The defeat by a computer of a human champion at the game of Go has caused much excitement. But computers used to be human themselves, writes Trevor Timpson.
"Computer" comes from the Latin "putare" which means both to think and to prune. Virgil's Georgics - depictions of country life - speak of tidying vines by pruning (fingitque putando).
The playwright Terence left one of the most famous Latin quotations - I am a man and I think nothing human foreign to me (humani… nihil alienum puto).
The link in sense seems to be tidying, setting to rights, balancing an account, reckoning up. The historian Tacitus wrote "if the number of soldiers is counted" (si numerus militum putatur).
Computare (com- means "together") also meant calculate - Pliny's Natural History tells how the breadth of Asia should be "rightly calculated" (sane computetur).
And English has used "compute" for centuries. In 1660 Samuel Pepys wrote of a morning "computing the 30 ships' pay… and it comes to £6,538. I wish we had the money."
A "computer" used to be a person who did calculations. In 1731 the Edinburgh Weekly Journal advised young married women to know their husbands' income "and be so good a Computer as to keep within it."
It was very common for companies and government departments to advertise jobs as "computers" - right up to the time when the word was used for early electronic devices, and in some cases until the 1970s.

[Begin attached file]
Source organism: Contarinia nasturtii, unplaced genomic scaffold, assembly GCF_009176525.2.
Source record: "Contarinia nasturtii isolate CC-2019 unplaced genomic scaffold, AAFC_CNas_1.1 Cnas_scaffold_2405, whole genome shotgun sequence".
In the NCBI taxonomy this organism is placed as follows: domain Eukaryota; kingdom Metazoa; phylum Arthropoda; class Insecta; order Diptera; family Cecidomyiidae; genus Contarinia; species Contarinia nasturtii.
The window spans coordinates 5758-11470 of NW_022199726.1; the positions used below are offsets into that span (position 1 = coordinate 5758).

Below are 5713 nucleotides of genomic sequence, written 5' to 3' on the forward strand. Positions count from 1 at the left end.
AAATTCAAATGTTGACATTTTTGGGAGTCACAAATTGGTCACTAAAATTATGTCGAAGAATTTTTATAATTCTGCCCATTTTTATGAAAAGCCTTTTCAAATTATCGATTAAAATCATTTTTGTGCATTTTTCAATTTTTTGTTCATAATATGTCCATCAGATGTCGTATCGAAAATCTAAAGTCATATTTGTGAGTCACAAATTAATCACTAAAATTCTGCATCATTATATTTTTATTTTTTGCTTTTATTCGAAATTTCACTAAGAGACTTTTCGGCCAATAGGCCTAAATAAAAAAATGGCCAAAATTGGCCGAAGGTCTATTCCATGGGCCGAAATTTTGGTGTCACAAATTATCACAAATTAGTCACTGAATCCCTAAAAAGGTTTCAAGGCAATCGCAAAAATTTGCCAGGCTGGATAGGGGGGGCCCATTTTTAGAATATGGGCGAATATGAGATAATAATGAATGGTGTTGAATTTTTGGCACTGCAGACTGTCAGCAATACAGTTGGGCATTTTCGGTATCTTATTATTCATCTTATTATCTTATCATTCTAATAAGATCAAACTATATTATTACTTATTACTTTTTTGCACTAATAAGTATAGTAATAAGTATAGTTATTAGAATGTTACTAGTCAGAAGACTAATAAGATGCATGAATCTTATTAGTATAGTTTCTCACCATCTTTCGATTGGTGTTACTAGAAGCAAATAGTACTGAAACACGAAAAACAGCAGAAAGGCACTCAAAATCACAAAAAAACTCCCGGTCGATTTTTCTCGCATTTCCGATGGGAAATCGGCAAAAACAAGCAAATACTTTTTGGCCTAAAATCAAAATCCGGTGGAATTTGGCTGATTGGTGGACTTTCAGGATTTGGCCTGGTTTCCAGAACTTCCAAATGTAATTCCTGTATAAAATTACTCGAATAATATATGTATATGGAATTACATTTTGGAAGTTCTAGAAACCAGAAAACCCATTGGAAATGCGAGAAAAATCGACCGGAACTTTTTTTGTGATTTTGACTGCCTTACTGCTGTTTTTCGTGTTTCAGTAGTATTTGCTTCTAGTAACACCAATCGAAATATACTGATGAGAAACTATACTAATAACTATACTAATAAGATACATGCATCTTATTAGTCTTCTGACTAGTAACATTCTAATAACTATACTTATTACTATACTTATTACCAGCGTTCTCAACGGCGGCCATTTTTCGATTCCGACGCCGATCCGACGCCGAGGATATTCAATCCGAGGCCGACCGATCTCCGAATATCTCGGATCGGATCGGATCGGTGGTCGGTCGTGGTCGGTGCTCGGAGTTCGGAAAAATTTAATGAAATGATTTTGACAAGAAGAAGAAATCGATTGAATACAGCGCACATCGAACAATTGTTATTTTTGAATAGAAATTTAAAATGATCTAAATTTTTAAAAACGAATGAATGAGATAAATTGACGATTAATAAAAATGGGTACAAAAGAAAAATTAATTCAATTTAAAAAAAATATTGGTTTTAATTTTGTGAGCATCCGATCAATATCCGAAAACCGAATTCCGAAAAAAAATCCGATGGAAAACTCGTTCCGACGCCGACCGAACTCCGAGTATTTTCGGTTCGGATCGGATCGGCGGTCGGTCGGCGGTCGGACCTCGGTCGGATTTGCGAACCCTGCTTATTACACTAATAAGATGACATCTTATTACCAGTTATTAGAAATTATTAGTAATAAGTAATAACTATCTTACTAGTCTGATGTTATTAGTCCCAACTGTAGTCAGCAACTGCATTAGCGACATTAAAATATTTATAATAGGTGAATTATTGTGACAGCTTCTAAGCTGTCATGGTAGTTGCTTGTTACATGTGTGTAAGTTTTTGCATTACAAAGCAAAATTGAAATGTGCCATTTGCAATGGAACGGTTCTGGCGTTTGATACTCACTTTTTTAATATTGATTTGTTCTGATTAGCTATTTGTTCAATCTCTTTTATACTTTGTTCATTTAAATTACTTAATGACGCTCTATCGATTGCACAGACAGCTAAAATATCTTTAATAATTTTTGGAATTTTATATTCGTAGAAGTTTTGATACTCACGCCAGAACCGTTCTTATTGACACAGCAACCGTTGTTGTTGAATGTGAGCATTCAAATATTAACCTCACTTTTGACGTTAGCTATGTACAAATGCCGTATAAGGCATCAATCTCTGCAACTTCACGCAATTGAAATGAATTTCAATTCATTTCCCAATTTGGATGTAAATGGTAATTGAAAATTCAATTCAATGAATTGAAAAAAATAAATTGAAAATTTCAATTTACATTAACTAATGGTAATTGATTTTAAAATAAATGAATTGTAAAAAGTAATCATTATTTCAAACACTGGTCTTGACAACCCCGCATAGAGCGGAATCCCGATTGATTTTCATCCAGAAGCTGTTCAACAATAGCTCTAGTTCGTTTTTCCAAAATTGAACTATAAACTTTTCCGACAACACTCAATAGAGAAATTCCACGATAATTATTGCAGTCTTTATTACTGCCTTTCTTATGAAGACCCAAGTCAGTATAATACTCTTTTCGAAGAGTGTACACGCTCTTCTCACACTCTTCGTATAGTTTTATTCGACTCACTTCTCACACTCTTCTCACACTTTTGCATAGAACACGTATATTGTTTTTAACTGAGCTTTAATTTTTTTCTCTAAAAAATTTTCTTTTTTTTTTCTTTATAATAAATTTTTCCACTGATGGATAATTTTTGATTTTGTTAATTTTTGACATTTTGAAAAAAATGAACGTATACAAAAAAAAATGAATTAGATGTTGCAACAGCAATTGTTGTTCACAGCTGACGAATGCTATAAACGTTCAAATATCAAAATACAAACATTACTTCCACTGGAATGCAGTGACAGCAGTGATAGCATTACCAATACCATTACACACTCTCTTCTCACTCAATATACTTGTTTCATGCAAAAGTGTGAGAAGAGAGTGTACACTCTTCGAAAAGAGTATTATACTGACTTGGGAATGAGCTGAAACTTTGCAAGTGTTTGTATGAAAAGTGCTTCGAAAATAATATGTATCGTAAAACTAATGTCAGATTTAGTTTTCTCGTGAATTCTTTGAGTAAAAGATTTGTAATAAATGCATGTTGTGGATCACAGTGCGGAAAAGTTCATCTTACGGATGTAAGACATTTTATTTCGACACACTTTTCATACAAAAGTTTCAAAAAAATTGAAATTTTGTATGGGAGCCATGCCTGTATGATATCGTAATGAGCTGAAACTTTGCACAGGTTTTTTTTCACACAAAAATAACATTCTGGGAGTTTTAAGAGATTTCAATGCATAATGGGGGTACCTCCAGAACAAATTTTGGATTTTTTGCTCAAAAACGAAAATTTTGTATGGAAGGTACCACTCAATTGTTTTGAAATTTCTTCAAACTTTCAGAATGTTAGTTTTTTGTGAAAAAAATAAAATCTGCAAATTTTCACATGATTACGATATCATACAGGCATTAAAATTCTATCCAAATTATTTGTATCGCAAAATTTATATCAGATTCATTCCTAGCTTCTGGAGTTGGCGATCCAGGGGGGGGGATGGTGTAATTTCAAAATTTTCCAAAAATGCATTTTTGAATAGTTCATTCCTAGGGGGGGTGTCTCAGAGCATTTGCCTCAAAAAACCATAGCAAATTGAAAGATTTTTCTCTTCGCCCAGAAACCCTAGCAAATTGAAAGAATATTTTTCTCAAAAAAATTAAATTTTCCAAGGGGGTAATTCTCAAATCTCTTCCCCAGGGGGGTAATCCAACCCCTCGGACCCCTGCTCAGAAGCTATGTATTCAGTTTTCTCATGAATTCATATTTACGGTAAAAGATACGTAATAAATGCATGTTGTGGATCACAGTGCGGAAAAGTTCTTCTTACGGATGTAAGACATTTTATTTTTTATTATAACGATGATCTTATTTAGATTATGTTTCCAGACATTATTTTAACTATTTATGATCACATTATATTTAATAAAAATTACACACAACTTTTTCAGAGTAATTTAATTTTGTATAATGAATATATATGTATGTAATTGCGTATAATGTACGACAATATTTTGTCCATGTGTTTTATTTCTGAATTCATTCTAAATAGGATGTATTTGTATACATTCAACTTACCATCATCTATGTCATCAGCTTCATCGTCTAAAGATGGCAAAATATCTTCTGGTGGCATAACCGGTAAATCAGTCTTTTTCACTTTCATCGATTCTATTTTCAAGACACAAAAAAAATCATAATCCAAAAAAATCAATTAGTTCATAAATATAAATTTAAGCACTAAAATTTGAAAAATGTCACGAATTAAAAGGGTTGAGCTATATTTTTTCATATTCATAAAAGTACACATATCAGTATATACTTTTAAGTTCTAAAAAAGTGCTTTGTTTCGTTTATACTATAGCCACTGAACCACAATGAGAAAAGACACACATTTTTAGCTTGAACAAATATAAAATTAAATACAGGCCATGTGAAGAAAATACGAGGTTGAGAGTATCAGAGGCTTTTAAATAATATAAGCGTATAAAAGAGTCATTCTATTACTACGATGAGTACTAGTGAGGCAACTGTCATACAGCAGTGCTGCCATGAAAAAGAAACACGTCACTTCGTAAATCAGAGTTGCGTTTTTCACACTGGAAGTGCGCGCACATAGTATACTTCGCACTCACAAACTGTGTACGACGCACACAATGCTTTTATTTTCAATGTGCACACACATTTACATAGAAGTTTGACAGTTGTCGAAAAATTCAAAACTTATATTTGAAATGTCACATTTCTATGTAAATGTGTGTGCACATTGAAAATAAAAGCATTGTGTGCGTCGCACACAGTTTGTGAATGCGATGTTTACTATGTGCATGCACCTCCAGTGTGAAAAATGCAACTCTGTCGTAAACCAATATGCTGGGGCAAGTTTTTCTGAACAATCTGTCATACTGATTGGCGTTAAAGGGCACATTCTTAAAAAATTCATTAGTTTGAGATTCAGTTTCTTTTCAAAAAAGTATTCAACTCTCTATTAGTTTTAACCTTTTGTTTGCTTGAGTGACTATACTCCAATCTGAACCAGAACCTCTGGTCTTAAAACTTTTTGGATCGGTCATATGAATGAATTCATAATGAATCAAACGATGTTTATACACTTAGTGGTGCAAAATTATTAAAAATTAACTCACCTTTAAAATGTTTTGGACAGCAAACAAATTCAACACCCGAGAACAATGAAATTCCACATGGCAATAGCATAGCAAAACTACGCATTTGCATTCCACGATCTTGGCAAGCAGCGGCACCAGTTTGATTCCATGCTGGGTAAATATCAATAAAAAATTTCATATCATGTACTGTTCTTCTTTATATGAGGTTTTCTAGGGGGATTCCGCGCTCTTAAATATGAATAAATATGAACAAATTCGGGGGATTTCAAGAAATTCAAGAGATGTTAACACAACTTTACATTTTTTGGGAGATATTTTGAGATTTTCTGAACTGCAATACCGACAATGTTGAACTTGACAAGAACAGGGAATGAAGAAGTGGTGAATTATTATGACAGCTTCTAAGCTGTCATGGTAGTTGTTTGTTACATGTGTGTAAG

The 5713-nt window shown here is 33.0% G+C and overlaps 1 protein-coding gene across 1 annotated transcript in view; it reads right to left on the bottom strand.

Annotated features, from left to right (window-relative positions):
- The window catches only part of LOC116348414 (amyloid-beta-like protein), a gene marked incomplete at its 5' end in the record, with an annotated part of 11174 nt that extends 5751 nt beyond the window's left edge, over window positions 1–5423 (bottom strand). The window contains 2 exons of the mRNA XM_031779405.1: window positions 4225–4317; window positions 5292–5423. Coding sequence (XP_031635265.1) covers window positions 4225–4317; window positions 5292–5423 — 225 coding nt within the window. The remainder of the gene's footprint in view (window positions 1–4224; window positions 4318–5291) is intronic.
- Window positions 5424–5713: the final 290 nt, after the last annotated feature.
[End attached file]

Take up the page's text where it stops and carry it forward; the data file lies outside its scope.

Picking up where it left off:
One early electronic device was the Atanasoff Berry Computer constructed at Iowa State University between 1939 and 1942. In his paper proposing the machine, John Atanasoff actually used "computer" in both senses.
He noted that "an expert computer" takes eight hours to complete one set of equations. But he also discussed the different mechanical parts of "computers" using the decimal and binary systems.
Of course, the word had always been available to apply to calculating devices.
In 1922 the New York Times described the "target computer" and "battery computer" designed to find the range for firing on enemy ships "and figure out factors quicker than [the] brain can work".
Some internet searches intriguingly point to a use of "computer mecanique" in the Pall Mall Gazette in 1869.
In fact unfamiliar type and automatic spell-checking are to blame. The article turns out to be about an early Paris taximeter, the "compteur mecanique".
But hang on. "Compter" in French, and our word "count" also come from computare. Essentially "compteur" really has the exact same ancestry and meaning as computer.
Etymologists call pairs like this "doublets". And anagrams, of course.
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